Getting Your LDAP SSL Certificate

Sometimes trying to determine your LDAP SSL certificate can be a challenge if you're not completely aware of your environment and what servers are actually involved. To accomplish this in an easier way you can determine your LDAP SSL certificate in a programmatic way using a utility function in this library.

1. Determine Your LDAP Servers

If you already know what LDAP servers are in your environment, then you can skip to the next step. However, if you aren't sure of the names of your LDAP servers you can easily figure them out using the utility function below:

use LdapTools\Utilities\LdapUtilities;

// Simply pass this function your domain name...
$servers = LdapUtilities::getLdapServersForDomain('example.local');

foreach ($servers as $server) {
    echo $server.PHP_EOL;

NOTE: The above does require that you have DNS properly configured on the box you run PHP from. To determine the LDAP servers in the domain it needs to query DNS service records.

2. Using a LDAP Server, Get the SSL Certificates

Using one of the servers from above, pass it to another utility function to retrieve the LDAP SSL certificates the server is using:

use LdapTools\Utilities\LdapUtilities;

// This will retrieve an array containing the 'peer_certificate' and 'peer_certificate_chain'...
$certificates = LdapUtilities::getLdapSslCertificates('dc1.example.local');

// You can use the above to create a certificate bundle containing all your needed LDAP SSL certificates...
$bundle = $certificates['peer_certificate'];
foreach($certificates['peer_certificate_chain'] as $cert) {
    $bundle .= $cert;

// You can now output the certificate bundle to a separate location...
file_put_contents('./ldap-ssl-bundle.crt', $bundle);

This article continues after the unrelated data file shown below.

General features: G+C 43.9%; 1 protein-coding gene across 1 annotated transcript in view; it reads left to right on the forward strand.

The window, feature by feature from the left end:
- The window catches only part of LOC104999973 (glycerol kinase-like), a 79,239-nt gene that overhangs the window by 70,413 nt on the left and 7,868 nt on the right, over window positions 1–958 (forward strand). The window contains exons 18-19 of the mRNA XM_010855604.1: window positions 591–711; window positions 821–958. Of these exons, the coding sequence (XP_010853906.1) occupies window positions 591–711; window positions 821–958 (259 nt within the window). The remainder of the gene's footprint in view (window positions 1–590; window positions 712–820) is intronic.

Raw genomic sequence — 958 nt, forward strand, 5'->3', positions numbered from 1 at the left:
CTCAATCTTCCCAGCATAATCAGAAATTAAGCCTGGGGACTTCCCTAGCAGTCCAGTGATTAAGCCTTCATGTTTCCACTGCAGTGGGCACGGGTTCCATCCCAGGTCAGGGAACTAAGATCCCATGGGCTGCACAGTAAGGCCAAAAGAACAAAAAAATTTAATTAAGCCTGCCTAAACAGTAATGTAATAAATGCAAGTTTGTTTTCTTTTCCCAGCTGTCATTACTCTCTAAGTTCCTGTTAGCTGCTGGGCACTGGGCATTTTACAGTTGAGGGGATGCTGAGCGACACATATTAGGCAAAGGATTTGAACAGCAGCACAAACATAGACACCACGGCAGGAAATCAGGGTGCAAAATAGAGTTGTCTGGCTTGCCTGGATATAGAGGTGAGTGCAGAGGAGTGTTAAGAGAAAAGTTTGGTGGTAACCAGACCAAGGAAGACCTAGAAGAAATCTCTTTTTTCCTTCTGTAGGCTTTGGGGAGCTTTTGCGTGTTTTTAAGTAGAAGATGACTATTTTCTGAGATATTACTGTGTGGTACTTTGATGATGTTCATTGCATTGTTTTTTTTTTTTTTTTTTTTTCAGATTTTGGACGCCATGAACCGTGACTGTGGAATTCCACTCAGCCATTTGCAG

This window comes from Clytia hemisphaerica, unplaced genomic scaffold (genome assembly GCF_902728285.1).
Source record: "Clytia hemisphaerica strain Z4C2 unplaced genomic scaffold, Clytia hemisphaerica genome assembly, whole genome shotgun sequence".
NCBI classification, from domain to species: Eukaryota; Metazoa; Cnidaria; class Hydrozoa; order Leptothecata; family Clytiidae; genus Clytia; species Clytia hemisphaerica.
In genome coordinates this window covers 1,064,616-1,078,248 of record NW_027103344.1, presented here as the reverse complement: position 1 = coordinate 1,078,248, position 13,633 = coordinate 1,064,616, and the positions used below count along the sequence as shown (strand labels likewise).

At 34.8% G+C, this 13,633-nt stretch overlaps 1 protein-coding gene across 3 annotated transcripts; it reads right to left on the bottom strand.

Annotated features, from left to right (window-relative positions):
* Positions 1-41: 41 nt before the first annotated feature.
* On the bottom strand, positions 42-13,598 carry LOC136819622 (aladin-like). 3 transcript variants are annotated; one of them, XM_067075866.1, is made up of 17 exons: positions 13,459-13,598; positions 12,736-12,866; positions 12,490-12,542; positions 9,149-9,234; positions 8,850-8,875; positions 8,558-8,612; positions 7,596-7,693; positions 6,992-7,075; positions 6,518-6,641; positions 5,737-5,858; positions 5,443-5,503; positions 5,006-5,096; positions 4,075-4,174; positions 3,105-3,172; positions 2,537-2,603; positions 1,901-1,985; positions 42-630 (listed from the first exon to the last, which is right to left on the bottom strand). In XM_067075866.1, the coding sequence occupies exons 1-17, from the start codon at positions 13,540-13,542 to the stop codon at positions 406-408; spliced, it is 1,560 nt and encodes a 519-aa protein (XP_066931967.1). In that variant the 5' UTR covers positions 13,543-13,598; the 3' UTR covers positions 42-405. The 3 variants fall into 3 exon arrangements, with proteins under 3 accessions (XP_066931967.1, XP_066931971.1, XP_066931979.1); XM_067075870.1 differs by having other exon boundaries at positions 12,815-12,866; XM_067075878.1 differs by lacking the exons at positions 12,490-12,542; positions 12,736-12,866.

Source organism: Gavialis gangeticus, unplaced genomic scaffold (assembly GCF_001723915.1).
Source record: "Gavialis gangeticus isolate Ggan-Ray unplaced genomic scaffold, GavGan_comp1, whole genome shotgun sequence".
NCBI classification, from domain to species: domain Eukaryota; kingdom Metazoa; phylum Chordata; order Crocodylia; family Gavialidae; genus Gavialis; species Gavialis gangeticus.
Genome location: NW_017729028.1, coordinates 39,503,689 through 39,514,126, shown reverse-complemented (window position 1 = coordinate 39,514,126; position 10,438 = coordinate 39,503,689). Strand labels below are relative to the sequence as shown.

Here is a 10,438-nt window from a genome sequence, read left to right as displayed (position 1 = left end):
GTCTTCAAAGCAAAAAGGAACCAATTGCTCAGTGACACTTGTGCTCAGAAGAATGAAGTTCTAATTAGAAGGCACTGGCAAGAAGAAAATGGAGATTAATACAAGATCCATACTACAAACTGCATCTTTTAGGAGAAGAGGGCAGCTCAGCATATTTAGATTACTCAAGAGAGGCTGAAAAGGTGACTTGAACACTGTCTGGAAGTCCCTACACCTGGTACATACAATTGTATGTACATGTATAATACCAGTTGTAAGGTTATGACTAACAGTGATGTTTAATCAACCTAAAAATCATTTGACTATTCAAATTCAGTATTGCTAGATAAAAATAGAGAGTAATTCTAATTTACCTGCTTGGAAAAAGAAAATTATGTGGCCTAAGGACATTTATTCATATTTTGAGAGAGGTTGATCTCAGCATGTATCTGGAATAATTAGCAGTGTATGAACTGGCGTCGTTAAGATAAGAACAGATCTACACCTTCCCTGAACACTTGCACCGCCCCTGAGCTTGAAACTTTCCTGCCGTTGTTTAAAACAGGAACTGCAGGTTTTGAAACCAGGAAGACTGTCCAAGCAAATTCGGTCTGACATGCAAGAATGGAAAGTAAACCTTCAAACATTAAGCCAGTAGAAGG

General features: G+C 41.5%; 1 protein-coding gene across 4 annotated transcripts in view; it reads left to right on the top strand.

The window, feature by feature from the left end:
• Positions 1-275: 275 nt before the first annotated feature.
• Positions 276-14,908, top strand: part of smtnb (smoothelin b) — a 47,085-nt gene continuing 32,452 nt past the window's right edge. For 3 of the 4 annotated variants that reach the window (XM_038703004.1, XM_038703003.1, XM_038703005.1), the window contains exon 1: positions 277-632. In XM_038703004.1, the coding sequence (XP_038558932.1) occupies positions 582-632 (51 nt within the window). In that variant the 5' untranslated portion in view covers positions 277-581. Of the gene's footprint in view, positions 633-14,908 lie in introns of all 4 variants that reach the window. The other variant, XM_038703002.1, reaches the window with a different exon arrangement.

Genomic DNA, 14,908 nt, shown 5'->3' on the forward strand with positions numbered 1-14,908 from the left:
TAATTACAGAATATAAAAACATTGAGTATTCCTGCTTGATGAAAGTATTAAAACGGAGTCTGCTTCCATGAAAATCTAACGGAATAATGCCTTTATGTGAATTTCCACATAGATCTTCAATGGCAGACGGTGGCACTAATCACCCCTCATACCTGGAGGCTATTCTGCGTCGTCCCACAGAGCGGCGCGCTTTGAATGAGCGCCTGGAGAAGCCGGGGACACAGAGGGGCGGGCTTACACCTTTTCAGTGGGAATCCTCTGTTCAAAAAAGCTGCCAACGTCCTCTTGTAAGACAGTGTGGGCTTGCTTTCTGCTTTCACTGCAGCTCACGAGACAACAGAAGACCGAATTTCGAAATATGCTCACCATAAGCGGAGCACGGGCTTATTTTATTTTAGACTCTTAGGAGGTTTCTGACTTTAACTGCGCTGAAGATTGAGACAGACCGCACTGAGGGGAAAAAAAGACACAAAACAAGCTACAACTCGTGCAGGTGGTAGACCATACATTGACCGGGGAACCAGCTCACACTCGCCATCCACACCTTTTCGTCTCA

NOTE: The above grabs the certificates using a StartTLS command and inspecting the SSL stream.

3. Reference Your New SSL Cert Bundle in Your LDAP Config

To make use of the new bundles you need to use the TLS_CACERT directive in your ldap.conf file. You just need to point it to the location where you saved your certificate in step 3.

TLS_CACERT /path/to/ldap-ssl-bundle.crt

If you are using PHP 7.1 you can make use of the new constants to reference the certificate without needing the ldap.conf file. The constants are LDAP_OPT_X_TLS_CACERTFILE and LDAP_OPT_X_TLS_REQUIRE_CERT:

use LdapTools\DomainConfiguration;

// Make sure to set your LDAP options for your Domain Configuration...
$domain = (new DomainConfiguration('example.local'))
    ->setServers(['dc1.example.local', 'dc2.example.local'])
        'LDAP_OPT_X_TLS_CACERTFILE' => '/path/to/ldap-ssl-bundle',

4. Troubleshooting

If you did all of the above and you still cannot connect when setting use_tls to true then there are a few ways to go about figuring out what is going wrong.

It's possible that your environment has an intermediate server that issues certificates along with an enterprises root Certificate Authority. In this case not all of the certificates needed for the certificate chain will be created in step 2. In order to troubleshoot this you can view the full certificate chain by opening the resulting certificate file from step 2. If there are 3 steps in the chain, then likely you are missing a certificate. The easiest way to get the missing intermediate certificate would probably be to open the certificate bundle on a windows machine in the domain in question and extract the intermediate certificate to a separate file (in base64 encoded format!). You can then copy the contents of that file into your bundle file from step 2.

It's also possible that OpenSSL has an issue with one of the certificates, perhaps due to a name or something else. To get more details on the issue you can set the debug level to 7 prior to trying to connect to LDAP. Simply put this at the beginning of your code:

ldap_set_option(null, LDAP_OPT_DEBUG_LEVEL, 7);

# ...

Now when you connect you should get a more complete description of what exactly is failing.